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Readers here are familiar with the idea that wind turbines do not generate electricity when the wind doesn’t blow and it is also now widely understood that they have to be switched off when the wind blows too hard as well, either because the grid can’t take the surges or because it’s dangerous to have the turbine spin too fast.

The latest news from the USA is that some windfarms may now have to be switched off at night.

Night operation of the windmills in the North Allegheny Windpower Project has been halted following discovery of a dead Indiana bat under one of the turbines, an official with the U.S. Fish and Wildlife Service said Monday.

The finding marks only the second location where an Indiana bat has been found dead under a wind turbine. Two Indiana bats were found under turbines in the Mid-west, said Clint Riley, supervisor for Fish and Wildlife’s Pennsylvania field office.

“While finding the dead bat is not good news for any of us, it does show the monitoring works,” Riley said from his State College office.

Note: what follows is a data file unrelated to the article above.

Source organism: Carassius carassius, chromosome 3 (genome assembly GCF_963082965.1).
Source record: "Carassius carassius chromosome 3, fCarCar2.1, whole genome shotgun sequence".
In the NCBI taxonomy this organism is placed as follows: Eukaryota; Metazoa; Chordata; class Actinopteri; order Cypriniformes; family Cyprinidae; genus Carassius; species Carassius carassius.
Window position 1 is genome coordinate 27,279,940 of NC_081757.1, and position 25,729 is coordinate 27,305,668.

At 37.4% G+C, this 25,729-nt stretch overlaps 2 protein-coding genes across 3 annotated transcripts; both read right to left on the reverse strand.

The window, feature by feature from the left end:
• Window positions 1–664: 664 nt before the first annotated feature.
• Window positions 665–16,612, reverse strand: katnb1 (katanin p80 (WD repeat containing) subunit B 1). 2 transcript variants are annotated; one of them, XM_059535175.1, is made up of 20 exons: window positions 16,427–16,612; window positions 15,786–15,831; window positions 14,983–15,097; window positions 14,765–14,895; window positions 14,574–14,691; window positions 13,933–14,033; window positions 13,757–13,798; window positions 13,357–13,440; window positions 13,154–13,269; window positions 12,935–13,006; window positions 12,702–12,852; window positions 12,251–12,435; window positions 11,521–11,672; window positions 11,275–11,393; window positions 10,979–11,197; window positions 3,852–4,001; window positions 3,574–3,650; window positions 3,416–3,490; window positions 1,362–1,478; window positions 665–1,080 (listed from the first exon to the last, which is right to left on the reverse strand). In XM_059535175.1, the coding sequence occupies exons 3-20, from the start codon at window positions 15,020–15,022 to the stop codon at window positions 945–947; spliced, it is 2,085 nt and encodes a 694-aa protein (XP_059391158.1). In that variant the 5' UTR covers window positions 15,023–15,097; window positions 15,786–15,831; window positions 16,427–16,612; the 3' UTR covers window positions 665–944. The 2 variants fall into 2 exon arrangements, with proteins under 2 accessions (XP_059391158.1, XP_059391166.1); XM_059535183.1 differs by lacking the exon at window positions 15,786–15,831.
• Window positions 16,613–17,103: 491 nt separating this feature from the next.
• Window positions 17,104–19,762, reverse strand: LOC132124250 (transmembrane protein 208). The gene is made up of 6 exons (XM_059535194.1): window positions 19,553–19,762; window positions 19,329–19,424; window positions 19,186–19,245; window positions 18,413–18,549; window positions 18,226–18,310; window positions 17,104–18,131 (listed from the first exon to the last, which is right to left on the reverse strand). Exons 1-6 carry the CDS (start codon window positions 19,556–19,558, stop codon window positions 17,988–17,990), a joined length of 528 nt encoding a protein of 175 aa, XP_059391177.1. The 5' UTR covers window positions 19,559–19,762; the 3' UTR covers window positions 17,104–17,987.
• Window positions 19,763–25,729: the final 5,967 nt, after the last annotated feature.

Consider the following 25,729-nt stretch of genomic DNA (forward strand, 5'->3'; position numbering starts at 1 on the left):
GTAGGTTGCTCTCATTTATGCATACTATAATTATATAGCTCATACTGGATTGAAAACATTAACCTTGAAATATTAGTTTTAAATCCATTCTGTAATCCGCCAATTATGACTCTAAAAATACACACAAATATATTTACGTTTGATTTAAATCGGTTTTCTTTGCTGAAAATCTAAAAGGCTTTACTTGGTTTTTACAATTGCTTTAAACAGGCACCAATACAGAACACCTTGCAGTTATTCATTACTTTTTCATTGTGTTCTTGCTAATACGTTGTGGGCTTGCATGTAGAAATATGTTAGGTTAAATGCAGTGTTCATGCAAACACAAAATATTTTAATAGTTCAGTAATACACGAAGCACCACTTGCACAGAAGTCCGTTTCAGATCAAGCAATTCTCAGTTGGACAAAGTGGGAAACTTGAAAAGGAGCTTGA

Of course, the story concerns a particular species of bat in the US, but it’s interesting to consider the implications for other parts of the world. According to this document:

…throughout Europe high-flying bat species are most frequently killed and most fatalaties are of the Nyctalus and Pipistrellus spp.

These two subspecies are both found here in the UK, where they are protected under the Wildlife and Countryside Act, along with all other kinds of bat. The legislation makes it a crime to:

  1. Deliberately capture, injure or kill a bat
  2. Intentionally or recklessly disturb a bat in its roost or deliberately disturb a group of bats

It is interesting to wonder if building a windfarm, in the full knowledge that it will kill bats, counts as “deliberate”. No doubt there are legal precedents here. If it does then no doubt windfarms across the UK will be closing down at dusk, at least during the warmer months of the year.

Oh well, at least solar power stations keep working at night.